Thu Aug 15, 2013 1:03 am
I have a 120 and it loose's water pretty fast real fast I actually use mine at the sink and let just a couple drops of water constantly drop on the stone and it cuts steel so fast that any more than two passes with the knife for a basic reprofilling will take off alot of steel, usually just enough to make me next jump. Unless the knife is cpm154 or higher I won't use that stone unless its a tip redo it will remove to much metal. I have a 220 pink brick and I still haven't decided if I like it yet but I will tell you a secret I have been holding on to for a long time, mashiro makes a low cost 400/1000 stone only available in 6 in size but don't let that cool you I can soak it and than start working up a mud and within the second pass I have metal swarf and still stays pretty wet but I do have to add water here and there but I have done 12 knifes with it so far and it still looks as good as the day I got it. I love kens and marks stones and use them 99.99% of the time but this little sleeper is one of the best 400 stones I have ever used and I chose it over my 320 shapton pro most of the time just depends on how much time I have the shapton is a no soak and the mashiro is not. I love my 120 nubatama for major repair and its better than a dmt in my observation. Take it like a grain of salt but in most cases low grit stones require alot of water to work. Peace, jmbullman
Thu Aug 15, 2013 3:34 am
Just wanted to add the 220 pink brick is a beast of a stone, cuts sooooo fast for a 220 and eats single bevel traditional knives. Good option over the 120 because it wears much slower without too much of a loss in cutting speed.
Thu Aug 15, 2013 4:31 pm
I don't usually use a 220 since I'm not in a big hurry to get that first bevel and the 400 latte seems to do the trick for me. But I agree the 220 pink brick is a beast:http://www.chefknivestogo.com/impibr.html
Mon Aug 19, 2013 12:09 am
Just an update: I finished my big project knife about an hour ago: The Benchmade 156. It's a beast of a knife and this one was beyond dull. In retrospect I think I should have started this project with diamonds. But this one was done 100% with Nubatama stones.
I'm getting more used to the feel and sound of this stone, so it doesn't seem so un-naturally gritty. That's just how this stone is. I was able to finish forming a burr on both sides and redo the tip so it was much, much sharper than before. Before I moved to another stone, I decided to see what the edge would be like if I finished here. So I stropped on the 150, pulled through cork a number of times, and generally tried to deburr as much as humanly possible with just the 150 and cork. The results were not pretty, but probably what you might expect. Only able to shave a hair or two on a pass. Not really a shaving edge at all. Clean sliced copy thickness paper. Tore phonebook paper, unless making fast slices at an angle, then it cut it.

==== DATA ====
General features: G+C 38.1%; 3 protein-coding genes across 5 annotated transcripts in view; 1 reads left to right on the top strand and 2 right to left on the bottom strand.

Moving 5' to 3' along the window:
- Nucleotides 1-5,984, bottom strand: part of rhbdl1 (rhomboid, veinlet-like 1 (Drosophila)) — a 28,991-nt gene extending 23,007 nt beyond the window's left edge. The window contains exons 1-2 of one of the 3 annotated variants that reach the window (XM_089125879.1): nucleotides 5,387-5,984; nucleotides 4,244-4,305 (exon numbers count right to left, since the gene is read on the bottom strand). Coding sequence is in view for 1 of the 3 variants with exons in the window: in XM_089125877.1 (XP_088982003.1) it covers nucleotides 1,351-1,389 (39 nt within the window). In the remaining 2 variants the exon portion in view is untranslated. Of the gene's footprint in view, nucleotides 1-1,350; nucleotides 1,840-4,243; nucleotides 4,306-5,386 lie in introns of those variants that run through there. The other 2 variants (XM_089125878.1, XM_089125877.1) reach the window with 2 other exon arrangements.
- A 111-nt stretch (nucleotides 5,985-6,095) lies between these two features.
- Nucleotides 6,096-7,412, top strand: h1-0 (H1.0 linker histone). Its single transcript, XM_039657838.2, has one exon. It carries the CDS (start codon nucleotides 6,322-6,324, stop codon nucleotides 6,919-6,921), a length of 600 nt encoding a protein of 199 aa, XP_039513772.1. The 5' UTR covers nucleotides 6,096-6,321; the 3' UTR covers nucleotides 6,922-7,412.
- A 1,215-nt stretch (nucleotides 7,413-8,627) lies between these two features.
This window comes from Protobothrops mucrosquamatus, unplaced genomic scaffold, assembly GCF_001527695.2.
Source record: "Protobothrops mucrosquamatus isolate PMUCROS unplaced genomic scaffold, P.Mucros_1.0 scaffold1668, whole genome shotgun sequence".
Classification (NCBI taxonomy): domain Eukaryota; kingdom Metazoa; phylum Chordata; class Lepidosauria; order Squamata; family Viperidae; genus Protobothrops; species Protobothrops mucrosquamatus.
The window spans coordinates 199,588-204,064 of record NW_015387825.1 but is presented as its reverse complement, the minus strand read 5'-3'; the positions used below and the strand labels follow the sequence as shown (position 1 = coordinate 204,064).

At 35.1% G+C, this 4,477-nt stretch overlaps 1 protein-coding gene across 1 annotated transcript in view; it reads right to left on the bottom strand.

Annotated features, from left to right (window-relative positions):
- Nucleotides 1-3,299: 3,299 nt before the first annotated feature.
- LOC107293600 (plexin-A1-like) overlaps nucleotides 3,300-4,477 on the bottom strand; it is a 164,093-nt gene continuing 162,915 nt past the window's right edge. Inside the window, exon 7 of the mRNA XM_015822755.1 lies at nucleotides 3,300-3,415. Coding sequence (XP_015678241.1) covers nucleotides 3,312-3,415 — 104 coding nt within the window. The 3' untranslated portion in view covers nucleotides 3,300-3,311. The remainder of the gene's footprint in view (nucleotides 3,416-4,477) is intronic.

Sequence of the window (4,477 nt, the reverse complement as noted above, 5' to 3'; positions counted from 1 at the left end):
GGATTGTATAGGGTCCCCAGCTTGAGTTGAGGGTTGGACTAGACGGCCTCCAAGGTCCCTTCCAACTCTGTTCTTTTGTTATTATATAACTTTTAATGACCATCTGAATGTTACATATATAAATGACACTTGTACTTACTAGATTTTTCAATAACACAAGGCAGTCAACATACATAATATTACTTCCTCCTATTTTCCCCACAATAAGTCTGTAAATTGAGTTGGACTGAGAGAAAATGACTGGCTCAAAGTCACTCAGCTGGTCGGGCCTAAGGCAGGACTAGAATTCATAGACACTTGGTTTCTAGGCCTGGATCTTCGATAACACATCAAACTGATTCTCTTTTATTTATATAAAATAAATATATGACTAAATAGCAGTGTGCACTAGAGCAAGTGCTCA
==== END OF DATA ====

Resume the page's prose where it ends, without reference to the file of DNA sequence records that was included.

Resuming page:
I moved to the Ume 1000 next. This D2 is so much more abrasion resistant than I'm used to. The 1000 took at least 3x as long as I'm used to, but it formed a clear full length burr on both sides (with patience!). The resulting edge was pretty good after stropping, cork, more stropping (on the 1k stone), and quite a bit of checking to make sure I had no burr. In the end this edge shaves quite well, and mostly clean slices phonebook paper. But only with the grain. Oh and I checked the tip again, cutting paper with a swipe of the tip. It bit in like crazy. So I tested with my thumb. WOW. The tip got SO MUCH sharper than it had been from the 150. This is the nearly tack sharp tip I was aiming for!
Because this is a giant, super thick, military/survival knife, I decided to end it at the 1000 stone for a toothy edge. I think the owner will like that better than moving on to the Nubatama 5000.
I'm just happy to be done with this beast of a blade!
Sun Aug 25, 2013 10:45 pm
I just repaired another blade on the bamboo 150. This time a no name, mystery stainless kitchen knife that was flat on just about the entire length of the edge. No chips or anything; just DULL. Oh and the tip was blunted and rolled over.
This time the stone formed a lot more mud. A LOT more. I spent perhaps 45 minutes on this blade and in that time it fully coated the stone with mud several times. By contrast, with the D2 blade I did on this stone, I got maybe 1/3 of the mud. That's weird. Once formed, the mud really did seem to make the stone more effective. Part of it is that it became easier to move the blade on the stone. But it still ground off steel fairly quickly. I'd call this grinding speed closer to what I'd expect from the DMT XXC plate. No quite as fast, but much closer to what I was expecting.
With the mud, I like this stone better.
Getting the tip pointy again went very well with this stone. When I started the tip was flat. Not broken, just flat. In at the end of using the 150 it was pointy enough to catch my thumb like a thumb tack and easily bit into phonebook paper when swiping the tip across it.
Overall I'm pretty happy with this stone now.
Wed Aug 28, 2013 8:00 am
I love happy endings
What an excellent thread! I really appreciate the combined experience generated on this forum being graciously applied to the OP's concern. Kudos to all.
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